A group of archaeologists are leading field explorations of prehistoric ruins in the high-altitude region of sparsely populated western Tibet.
Over 30 specialists from Tibet and other provinces are leading the field trips in Ngari Prefecture, located 4,500 meters above sea level in the west part of the Tibet Autonomous Region.
The experts are from Tibet's regional cultural protection research institute, Chinese Academy of Social Sciences, Shaanxi Archaeology Institute, School of History and Culture of Sichuan University, and Northwest University.
The large-scale field explorations, the first of their kind, aim to explore the early civilizations of the Qinghai-Tibet Plateau, said Shaka Wandu, an assistant researcher with Tibet's regional cultural protection research institute.
Current studies in early civilizations from the Qinghai-Tibet Plateau, particularly the Shangshung civilizations, are mainly focused on the archives, linguistics, religious and anthropological fields, while archaeological studies are lacking, experts said.
Previous excavation efforts showed that Tibet had extensive exchanges with central and southern Asian regions, he said.
The ruins of Tsaparang, the ancient capital of Guge Kingdom, Ngari/Western Tibet [Credit: WikiCommons]
"We aim to expand the plateau archaeology to help us understand the early history of Tibet, particularly the Shangshung culture," he said. "Most of us know that Tibet's main burial custom is the sky burial, but we discovered that tombs were a very common existence in ancient Tibet," said Zhang Jianlin, a professor with the Shaanxi Archaeology Institute.
In the past 20 years, dozens of tombs were found in the Ngari Prefecture. Numerous artifacts made from bronze, gold, wood and glass beads were unearthed. A gold mask from the second century and pieces of silk and tea from the third century were among the most prominent findings.
The tombs found in Ngari Prefecture date back between 1,500 BC and the fourth century AD. They were built with stones, wooden sheds and through digging pathways and caves beneath the ground, Zhang said.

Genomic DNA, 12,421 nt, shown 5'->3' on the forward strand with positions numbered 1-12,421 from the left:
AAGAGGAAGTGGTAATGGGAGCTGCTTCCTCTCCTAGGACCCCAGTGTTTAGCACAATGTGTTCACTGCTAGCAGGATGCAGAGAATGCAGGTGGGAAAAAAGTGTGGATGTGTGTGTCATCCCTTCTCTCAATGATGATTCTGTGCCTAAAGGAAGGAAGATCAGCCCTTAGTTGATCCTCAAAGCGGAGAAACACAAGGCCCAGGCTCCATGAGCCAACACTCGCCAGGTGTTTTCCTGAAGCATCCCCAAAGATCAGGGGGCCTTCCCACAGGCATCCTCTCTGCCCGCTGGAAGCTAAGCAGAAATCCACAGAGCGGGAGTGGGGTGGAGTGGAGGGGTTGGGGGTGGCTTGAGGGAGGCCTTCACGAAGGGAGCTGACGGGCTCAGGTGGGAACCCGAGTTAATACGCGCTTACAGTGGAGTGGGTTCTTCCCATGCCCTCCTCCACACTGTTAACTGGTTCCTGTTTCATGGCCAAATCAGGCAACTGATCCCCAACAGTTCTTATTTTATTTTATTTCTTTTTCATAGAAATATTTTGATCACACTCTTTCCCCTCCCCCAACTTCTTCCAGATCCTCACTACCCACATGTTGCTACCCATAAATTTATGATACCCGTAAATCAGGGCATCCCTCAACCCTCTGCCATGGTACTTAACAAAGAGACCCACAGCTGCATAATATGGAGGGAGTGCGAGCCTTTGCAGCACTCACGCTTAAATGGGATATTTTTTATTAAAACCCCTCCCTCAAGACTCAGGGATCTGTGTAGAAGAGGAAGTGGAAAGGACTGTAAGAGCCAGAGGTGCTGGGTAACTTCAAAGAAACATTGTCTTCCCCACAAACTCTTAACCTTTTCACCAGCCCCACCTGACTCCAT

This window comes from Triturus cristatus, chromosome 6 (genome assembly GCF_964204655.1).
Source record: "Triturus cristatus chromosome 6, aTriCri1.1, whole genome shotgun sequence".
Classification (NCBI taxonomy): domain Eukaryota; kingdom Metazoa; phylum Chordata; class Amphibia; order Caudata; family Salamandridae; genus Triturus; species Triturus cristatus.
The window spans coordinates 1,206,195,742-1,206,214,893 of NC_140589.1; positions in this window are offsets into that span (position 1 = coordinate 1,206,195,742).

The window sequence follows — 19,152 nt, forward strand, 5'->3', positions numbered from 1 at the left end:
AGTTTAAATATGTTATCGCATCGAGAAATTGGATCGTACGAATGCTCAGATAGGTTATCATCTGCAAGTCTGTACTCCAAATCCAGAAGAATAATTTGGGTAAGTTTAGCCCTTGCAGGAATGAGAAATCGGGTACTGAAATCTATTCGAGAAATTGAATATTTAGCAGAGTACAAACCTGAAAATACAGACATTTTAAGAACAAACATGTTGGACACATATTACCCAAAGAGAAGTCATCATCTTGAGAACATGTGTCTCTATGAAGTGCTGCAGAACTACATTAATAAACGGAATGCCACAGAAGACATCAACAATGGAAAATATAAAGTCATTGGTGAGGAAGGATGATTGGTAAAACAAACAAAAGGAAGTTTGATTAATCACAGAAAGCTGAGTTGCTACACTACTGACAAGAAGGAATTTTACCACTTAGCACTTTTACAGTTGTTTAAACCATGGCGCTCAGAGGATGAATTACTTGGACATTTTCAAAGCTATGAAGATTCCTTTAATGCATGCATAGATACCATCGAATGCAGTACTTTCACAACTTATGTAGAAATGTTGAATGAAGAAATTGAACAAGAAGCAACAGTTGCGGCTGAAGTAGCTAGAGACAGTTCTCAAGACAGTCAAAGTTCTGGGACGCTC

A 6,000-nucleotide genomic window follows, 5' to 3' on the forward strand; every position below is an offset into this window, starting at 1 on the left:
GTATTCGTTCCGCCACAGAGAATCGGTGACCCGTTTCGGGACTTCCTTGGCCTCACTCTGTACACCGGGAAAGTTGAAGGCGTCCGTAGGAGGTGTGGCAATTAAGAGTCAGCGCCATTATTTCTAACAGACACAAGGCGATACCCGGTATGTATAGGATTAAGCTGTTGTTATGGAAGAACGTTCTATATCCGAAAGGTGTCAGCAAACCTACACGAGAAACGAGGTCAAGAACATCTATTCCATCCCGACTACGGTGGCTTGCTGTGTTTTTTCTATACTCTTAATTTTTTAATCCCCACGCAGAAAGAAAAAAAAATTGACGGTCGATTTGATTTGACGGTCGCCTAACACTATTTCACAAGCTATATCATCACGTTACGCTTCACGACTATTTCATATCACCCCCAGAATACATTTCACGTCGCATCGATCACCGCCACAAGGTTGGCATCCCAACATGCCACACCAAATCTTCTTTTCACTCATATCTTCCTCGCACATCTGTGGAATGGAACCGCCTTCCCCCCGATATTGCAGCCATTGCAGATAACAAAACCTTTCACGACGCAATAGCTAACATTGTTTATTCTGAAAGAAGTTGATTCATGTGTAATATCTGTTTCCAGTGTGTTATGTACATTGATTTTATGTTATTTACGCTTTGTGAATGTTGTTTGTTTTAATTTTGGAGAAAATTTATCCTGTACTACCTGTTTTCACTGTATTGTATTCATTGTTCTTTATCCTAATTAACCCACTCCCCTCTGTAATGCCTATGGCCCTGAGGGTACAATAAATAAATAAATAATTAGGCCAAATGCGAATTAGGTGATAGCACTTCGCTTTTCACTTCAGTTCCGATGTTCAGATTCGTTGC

Findings from the tombs carry information about the lifestyles, production habits, culture, and social exchanges in ancient Tibet. "For example, we try to understand the burial postures for people in the coffin. By analyzing the bone structures, we try to determine whether the prehistoric residents rode horses or mainly walked and whether the artifacts and grains were locally made or imported," said Zhang.
In July last year, a tomb believed to be the earliest in western Tibet was found at the Gadpa Serrul remains, located in Zada County.
The tomb was built 3,560 and 3,000 years ago. Over 300 relics made from ceramic, stone, bone, copper, iron, wood, glass, shells and leather were found from the area. There were 100 human and animal skeletons, and archaeologists also found charcoal and seeds.
In Tibet, ancient remains are poorly conserved, and field trips are frequently hampered by harsh weather.
"It has been difficult to look for and identify a tomb area because of geological changes over the years, so it may take many years for us to complete the research into the Gadpa Serrul remains," said Shaka Wandu.
The trips are expected to last until September this year if weather permits. In the meantime, laboratory analysis of the findings is being carried out.